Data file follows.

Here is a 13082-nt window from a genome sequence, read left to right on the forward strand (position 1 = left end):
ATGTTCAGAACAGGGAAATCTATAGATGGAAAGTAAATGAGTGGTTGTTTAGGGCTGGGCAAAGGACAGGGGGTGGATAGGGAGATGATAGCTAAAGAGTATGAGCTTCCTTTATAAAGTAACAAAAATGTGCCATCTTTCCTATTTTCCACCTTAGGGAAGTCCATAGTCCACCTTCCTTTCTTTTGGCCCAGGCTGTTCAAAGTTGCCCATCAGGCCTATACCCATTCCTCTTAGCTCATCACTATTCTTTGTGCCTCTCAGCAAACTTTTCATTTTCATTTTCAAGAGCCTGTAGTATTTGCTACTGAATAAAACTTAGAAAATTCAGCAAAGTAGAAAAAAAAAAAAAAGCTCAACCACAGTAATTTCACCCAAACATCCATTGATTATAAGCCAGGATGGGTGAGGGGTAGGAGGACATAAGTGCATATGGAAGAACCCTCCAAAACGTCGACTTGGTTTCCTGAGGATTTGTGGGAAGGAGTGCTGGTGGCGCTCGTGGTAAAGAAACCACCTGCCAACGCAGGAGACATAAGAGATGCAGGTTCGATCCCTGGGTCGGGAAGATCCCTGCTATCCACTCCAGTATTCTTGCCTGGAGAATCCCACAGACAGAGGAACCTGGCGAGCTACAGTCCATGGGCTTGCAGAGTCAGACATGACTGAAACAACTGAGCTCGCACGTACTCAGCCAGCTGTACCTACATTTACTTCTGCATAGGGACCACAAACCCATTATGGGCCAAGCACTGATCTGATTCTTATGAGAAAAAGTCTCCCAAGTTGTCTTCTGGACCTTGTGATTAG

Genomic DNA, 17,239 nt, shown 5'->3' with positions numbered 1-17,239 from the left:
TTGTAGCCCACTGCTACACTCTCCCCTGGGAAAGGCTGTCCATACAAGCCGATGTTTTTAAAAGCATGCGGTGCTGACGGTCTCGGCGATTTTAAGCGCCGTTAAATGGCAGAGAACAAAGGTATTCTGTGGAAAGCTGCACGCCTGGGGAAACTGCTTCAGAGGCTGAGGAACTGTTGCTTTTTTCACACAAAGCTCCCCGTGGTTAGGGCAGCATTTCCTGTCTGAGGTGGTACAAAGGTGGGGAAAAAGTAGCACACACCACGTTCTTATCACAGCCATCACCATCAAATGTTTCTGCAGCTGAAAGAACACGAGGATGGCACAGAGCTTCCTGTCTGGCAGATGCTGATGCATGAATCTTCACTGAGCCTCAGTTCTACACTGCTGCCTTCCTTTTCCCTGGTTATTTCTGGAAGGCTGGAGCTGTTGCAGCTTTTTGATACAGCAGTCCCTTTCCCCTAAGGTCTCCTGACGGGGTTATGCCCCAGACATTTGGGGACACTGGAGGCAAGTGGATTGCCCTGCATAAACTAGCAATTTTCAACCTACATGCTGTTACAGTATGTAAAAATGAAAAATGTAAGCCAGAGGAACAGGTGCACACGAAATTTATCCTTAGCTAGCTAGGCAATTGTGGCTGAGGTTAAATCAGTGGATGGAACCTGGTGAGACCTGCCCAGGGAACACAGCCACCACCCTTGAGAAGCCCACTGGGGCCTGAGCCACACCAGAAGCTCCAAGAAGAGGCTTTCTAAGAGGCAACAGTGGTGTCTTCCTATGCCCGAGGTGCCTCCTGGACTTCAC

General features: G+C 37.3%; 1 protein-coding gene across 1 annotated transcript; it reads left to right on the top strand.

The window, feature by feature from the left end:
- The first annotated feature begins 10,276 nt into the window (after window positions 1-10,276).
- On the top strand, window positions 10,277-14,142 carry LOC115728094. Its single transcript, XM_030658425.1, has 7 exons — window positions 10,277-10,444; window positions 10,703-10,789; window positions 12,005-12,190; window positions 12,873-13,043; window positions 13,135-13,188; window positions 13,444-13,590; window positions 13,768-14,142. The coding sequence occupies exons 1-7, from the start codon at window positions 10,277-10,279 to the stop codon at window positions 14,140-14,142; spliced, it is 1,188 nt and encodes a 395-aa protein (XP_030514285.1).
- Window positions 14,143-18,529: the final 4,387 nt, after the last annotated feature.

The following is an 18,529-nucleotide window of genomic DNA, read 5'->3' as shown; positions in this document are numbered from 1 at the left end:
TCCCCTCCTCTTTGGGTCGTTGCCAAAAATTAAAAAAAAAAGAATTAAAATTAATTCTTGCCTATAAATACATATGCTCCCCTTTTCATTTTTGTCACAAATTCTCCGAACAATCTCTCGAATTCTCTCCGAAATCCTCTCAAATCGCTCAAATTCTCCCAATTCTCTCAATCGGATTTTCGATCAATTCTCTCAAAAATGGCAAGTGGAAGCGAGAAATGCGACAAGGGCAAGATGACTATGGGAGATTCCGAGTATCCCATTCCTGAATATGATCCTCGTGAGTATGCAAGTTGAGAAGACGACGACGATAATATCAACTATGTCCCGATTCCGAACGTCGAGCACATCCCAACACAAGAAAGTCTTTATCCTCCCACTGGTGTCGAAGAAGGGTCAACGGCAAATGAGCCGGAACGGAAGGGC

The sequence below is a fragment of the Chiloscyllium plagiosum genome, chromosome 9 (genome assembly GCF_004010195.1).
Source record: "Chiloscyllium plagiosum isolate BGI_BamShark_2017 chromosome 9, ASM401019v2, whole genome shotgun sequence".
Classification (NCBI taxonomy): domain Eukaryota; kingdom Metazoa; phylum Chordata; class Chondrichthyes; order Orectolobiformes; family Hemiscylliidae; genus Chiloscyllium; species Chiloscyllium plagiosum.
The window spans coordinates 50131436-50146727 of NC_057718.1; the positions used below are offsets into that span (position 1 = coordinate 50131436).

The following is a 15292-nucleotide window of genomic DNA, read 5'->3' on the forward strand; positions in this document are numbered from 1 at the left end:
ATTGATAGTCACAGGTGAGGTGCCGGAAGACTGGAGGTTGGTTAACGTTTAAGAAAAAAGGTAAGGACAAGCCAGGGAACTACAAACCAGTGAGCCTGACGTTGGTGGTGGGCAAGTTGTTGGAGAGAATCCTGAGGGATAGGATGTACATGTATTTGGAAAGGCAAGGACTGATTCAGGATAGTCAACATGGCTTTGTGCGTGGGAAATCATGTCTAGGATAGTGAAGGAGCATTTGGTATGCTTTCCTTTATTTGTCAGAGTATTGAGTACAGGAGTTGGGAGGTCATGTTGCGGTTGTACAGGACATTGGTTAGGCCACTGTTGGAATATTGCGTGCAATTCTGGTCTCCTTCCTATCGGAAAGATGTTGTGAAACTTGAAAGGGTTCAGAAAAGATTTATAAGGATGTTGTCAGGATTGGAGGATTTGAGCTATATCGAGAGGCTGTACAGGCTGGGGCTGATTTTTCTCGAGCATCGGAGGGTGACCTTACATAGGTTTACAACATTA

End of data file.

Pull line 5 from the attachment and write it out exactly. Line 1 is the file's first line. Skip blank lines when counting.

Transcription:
General features: G+C 37.3%; 1 protein-coding gene across 1 annotated transcript; it reads left to right on the top strand.